Ample liquidity to keep loan spreads tight in Asia, says ING

Group to focus on business strengths amid challenge to solid income growth in Asia

PUBLISHED : Monday, 18 March, 2013, 12:00am
UPDATED : Monday, 18 March, 2013, 2:17am

Lending margins will remain compressed in Asia for the next six to 12 months, said Mark Newman, the chief executive of ING Commercial Banking Asia.

Spreads between cost of funds and lending rates were generally tighter in Asia than Europe, Newman said, because of the flush of liquidity, as financial institutions in the region were not as severely affected by the financial crisis and local banks were lending aggressively to build their businesses.

"This will drive a continued spread compression in Asia in the short term," he said, but ING would not be much affected in the medium to longer term since "a significant part of revenues in Asia comes from non-lending operations".

ING is present in 14 markets in Asia, five of which it classifies as "key" markets. These are Hong Kong and mainland China (viewed as a single market), Singapore, South Korea, the Philippines and Japan.

The group employs 900 in the region and Newman said it would not be taking an aggressive approach to new hires and he expects no major change to overall staff numbers.

Rather than seeking to provide all banking services, Newman said ING would focus on its strengths, such as helping corporate clients enter markets in Europe and Asia, specialised sector lending, and structural finance. He also anticipated a growing demand for asset management and fund services in Asia.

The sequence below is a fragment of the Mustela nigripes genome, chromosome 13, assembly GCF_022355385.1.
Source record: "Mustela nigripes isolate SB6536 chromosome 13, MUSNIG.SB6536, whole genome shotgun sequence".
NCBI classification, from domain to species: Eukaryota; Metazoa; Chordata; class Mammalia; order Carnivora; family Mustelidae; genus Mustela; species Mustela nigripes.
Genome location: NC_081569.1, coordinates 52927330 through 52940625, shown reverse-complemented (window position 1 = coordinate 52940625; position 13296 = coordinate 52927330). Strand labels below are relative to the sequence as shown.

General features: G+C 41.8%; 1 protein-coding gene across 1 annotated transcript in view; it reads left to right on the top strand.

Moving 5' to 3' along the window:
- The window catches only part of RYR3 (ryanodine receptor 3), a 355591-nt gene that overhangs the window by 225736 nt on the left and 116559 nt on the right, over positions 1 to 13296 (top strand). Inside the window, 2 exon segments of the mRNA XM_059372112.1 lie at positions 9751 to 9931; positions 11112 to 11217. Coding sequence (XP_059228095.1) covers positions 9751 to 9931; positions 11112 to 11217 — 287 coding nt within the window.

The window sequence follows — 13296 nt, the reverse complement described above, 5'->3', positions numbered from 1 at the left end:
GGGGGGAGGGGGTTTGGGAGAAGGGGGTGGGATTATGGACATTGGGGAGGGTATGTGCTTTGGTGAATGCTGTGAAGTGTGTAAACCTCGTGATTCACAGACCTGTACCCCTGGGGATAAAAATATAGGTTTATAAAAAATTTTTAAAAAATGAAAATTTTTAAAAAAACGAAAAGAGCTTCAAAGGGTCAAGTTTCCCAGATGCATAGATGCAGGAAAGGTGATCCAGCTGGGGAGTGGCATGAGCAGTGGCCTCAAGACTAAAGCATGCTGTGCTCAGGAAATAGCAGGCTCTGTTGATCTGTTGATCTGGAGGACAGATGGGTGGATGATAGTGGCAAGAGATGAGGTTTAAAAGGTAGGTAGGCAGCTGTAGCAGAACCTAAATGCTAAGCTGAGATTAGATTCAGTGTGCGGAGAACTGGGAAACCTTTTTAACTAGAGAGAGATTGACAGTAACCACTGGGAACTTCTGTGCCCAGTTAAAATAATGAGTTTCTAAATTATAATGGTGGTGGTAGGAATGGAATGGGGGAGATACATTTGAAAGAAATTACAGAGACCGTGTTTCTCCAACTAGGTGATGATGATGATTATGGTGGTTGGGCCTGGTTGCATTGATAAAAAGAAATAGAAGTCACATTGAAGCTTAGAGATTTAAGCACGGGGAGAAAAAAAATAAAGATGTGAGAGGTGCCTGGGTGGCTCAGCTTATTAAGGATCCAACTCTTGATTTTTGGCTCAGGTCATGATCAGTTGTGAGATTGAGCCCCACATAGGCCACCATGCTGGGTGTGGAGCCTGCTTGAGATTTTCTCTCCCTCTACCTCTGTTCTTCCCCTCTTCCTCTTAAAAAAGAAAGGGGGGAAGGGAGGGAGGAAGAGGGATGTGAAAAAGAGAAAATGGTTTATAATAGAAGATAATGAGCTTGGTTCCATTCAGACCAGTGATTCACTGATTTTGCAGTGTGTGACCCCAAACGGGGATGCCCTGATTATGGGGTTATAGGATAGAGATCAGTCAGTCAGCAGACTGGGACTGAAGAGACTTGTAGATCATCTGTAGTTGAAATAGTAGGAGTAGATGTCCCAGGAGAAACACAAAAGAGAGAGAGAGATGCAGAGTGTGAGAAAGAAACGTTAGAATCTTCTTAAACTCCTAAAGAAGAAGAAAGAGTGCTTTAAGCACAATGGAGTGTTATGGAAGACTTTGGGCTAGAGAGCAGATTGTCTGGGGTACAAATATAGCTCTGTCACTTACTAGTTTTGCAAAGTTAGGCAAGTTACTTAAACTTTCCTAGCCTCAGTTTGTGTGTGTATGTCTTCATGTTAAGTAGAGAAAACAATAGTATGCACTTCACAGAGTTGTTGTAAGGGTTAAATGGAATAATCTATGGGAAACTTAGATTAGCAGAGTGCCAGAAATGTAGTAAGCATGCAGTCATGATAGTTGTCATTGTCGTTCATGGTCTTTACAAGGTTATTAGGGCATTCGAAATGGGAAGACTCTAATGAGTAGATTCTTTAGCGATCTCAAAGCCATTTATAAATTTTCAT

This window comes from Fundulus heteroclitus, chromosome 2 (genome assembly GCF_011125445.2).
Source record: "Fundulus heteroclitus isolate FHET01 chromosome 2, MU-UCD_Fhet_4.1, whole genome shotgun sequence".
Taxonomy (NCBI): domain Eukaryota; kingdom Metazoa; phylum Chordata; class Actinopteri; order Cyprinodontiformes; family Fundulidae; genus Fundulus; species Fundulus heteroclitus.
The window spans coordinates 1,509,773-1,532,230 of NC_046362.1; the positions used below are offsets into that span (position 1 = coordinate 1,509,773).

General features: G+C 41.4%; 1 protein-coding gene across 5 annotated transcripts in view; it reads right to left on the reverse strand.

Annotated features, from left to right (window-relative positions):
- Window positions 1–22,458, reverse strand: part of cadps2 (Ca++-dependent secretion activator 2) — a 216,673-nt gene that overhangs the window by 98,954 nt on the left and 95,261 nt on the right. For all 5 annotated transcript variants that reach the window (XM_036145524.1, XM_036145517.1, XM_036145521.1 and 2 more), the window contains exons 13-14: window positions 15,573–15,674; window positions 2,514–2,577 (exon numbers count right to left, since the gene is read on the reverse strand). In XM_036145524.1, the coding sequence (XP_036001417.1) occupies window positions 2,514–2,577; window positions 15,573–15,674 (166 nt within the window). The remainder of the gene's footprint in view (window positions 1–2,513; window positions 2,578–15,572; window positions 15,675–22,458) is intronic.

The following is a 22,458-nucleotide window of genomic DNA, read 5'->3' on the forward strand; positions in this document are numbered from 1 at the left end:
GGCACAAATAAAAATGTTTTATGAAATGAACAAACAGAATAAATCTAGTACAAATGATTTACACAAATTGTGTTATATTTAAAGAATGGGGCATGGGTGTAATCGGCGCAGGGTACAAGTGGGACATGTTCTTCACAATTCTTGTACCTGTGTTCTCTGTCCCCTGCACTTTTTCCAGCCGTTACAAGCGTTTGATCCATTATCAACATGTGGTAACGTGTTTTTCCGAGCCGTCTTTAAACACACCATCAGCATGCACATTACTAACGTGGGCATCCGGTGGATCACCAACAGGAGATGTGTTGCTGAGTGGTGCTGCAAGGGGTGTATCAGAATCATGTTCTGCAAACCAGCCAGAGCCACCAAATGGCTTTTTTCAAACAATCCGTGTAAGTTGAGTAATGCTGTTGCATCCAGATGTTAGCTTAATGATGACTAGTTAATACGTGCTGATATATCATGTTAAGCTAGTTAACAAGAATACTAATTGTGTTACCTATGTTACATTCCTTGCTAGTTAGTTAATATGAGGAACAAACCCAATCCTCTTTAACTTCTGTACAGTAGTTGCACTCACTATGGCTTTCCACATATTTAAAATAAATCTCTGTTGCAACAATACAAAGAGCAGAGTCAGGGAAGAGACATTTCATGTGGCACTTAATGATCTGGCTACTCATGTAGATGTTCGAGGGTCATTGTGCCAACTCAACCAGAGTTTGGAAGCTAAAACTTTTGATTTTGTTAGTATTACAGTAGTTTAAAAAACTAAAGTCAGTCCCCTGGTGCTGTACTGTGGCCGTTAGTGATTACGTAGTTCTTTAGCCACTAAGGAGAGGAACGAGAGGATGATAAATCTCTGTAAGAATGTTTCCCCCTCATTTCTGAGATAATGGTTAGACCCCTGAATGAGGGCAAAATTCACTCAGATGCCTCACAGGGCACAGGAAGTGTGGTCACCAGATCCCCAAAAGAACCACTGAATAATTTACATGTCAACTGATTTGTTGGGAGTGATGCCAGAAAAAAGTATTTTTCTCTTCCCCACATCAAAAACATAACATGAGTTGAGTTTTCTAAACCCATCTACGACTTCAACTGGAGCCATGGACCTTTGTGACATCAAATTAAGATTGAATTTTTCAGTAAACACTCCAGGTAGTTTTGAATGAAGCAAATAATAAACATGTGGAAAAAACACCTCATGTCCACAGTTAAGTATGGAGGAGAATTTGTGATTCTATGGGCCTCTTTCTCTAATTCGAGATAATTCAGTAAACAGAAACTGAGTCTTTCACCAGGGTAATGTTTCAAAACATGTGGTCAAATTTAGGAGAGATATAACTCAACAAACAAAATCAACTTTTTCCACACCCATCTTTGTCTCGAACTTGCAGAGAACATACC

Commercial banking in Asia represented 12 per cent of the group's pre-tax profit from commercial banking last year.

Hong Kong and mainland China are the major contributors to revenue and income in Asia. The group has offices in Shanghai and Beijing and holds a 13.64 per cent stake in Bank of Beijing.

Income from Asia has grown at an annualised rate of 25 per cent in the past five years. While he would "love" to see such growth rates continue, however, Newman said increasing regulatory requirements globally and in local countries would present a challenge to such growth.

"We have to adapt and strive for balance. This is something the whole industry is facing," he said.

The gradual liberalisation of the yuan presented opportunities, he said, and since the group had a strong network in Europe, it was in a good position to introduce customers to yuan business.